4 Reasons Why Pet Therapy Is Good For You

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There are times in life when we all just need a friend.  For seniors at Shaftesbury Park Retirement Residence in Manitoba, that friend is a first generation Labradoodle named Duchess.

At 4 years old, Duchess is a favourite with many residents.  On a daily basis, she says hello to people in their rooms and common areas, participates in programming, and is always willing to for a walk.

While the evidence continues to mount that pet ownership is highly therapeutic for seniors, it’s usually only an option for those living independently and able to care for their pet’s needs.  However, many people moving into a retirement residence do not want to part with their beloved dog or cat. That is why All Seniors Care retirement communities are pet friendly!

For those who do not have a pet of their own, they are encouraged to interact with residence pets, like Duchess, or attend organized pet therapy programs in the building. Read ahead to learn more about pet therapy and all of its wonderful health benefits.

 

What Is Pet Therapy?

Pet therapy, also referred to as animal assisted therapy, is a growing field that uses dogs or other animals to help people recover from or better cope with health challenges.  For healthy individuals, it has a more general purpose, such as providing companionship and enjoyment. It’s a guided interaction between an individual and a trained animal that provides a safe, controlled space where people can pet and play with an animal. Usually, a handler will bring dogs or cats; and, sometimes guinea pigs, rabbits, or even horses.

The Health Benefits of Pet Therapy

1. It Lowers Your Stress Levels

One of the benefits of pet therapy is that it reduces stress. Spending time with a calm animal will ease the tension in your body and make you feel more relaxed. Researchers say that petting a cat or dog for ten minutes can alleviate stress and make you feel calmer.

2. It Improves Your Mood

Pets have a strong impact on mood. They can reduce anxiety, depression and other negative feelings. That’s because interaction animals causes your brain to release endorphins, as well as serotonin, prolactin and oxytocin. In other words, you feel good when you are with a pet!

Providing care for a pet also gives people a sense of purpose and meaning, thanks to the responsibility they feel.

3. It Reduces Feelings of Loneliness

Many seniors who are unresponsive to other treatment tend to be chattier and more open with pets around. This creates a bridge to still greater socialization, encouraging people to join in more activities and make friends more easily.

For those feeling the loneliness of dementia or stroke, an animals’ non-verbal communication and profound acceptance can be soothing, especially for those with difficulty using language. Some may even connect with memories of their own treasured pets.

4. It Gets You Moving

Pets can encourage seniors to get more exercise and spend time outdoors since dogs need to be walked often. Even activities like brushing and petting an animal improves mobility and dexterity.

 

Where Do the Animals Come From?

Because pet therapy has caught on so much in recent years, setting up a pet therapy program is fairly easy. Often, pet owners with well-trained animals (most often dogs) are willing to bring in their pooches  through programs sponsored by the humane society, St. John Ambulance, or other non-profit organizations.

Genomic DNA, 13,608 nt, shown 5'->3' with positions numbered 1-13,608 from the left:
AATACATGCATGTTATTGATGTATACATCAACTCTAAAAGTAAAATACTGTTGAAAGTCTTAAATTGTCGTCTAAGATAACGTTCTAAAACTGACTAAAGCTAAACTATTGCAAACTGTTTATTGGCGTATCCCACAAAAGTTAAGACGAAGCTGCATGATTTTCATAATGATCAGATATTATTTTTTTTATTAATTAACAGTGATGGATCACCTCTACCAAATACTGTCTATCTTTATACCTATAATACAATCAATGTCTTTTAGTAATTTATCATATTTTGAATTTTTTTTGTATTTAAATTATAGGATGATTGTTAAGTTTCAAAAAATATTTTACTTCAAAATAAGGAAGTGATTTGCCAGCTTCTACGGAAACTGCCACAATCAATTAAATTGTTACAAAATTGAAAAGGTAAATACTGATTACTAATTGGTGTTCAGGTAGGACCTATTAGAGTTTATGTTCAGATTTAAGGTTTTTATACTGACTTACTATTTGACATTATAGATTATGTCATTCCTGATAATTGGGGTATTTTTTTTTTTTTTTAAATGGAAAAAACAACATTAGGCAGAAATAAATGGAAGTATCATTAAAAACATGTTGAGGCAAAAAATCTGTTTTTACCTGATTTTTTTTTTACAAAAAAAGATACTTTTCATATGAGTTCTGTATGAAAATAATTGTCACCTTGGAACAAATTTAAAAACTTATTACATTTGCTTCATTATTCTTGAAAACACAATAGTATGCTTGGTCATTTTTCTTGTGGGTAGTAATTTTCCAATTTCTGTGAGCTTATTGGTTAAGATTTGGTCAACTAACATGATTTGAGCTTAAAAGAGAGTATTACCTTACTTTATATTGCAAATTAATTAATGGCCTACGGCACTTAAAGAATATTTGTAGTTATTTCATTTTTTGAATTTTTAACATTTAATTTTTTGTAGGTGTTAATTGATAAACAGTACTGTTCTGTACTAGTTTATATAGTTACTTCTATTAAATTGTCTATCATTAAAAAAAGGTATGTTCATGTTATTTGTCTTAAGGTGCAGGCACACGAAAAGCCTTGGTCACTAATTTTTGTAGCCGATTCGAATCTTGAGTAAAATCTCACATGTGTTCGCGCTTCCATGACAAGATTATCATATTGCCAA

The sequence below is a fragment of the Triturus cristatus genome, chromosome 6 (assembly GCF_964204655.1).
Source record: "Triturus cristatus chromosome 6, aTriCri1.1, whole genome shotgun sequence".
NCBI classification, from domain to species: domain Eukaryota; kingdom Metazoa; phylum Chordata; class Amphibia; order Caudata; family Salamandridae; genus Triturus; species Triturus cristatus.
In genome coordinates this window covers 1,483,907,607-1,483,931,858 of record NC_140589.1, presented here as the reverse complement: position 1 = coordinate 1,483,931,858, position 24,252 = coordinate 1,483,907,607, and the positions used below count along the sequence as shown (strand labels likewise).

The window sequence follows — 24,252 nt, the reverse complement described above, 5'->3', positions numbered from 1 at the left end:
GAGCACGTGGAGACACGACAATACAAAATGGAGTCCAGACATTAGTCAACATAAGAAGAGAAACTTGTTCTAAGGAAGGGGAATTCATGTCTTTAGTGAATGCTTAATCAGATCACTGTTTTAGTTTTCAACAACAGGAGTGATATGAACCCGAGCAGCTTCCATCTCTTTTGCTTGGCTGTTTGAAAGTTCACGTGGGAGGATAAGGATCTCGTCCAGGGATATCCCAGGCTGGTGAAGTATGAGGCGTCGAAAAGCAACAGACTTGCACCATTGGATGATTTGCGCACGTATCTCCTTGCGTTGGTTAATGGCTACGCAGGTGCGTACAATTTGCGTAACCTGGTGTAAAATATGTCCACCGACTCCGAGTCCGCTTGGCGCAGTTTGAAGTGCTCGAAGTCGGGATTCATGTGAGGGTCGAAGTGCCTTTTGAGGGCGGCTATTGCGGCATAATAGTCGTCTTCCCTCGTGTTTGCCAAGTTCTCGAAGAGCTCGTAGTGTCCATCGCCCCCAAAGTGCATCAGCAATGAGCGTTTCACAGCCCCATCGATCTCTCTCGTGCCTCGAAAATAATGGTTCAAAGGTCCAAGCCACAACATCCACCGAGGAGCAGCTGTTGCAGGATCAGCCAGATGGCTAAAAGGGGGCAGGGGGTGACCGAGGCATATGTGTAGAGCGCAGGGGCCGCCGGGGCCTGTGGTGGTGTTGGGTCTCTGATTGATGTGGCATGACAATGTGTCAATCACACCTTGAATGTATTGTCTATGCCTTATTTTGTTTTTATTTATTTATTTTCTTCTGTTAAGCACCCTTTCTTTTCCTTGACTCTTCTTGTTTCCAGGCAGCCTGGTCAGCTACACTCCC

To put your mind at ease, therapy pets are always screened to ensure they meet three crucial criteria:

Temperament – must have a calm temperament, since a rowdy pup that loves to jump around and make mischief could disturb some residents.

“People” Dog – should be predisposed towards attention from anyone, without discriminating (between men and women for example).

Non-reactive – most dogs are accustomed to the stable environment of their home. Even if a dog is very calm in a home setting, they may be overwhelmed by strange sights and sounds and start barking and jumping on people. Therapy dogs must be calm and not easily distracted.

Pet Therapy at All Seniors Care

Philosophy Behind the Benefits (Connection)

At All Seniors Care, we place a lot of emphasis on the activities of daily living, including mobilizing, communicating, eating well and so on. As you get older, making sure you’re ticking these fundamental boxes can contribute to a happy, active lifestyle.

We’ve observed withdrawn residents brighten up immediately when a favourite pet owner stops by to drop off their pooch: there’s an immediate emotional connection and the physical affection shown by dogs is incredibly valuable.

Philosophy Behind the Benefits 2 (Nature)

All Seniors Care residences feature beautiful walking paths and green space –  ideal for seniors who wish to walk their pets. Furthermore, animals themselves remind us of nature, of the wilderness and all the beauty and possibilities it contains. There’s a good reason that many of the most revered paintings are gorgeous landscapes, and that humans seek out hiking and camping whenever they can get out of the city. A connection with nature relieves stress and releases endorphins, making for a happier, healthier mind.

Take a look at our All Seniors Care Pet Therapy Gallery to see photos of some of our pet therapy visitors!

Peruse our blog to see more advice that will make senior living easier. It is filled with healthy eating tips, exercise ideas, tips for staying healthy and safe from COVID-19 and much more. Explore to see how you can make your life a little better.

 

 

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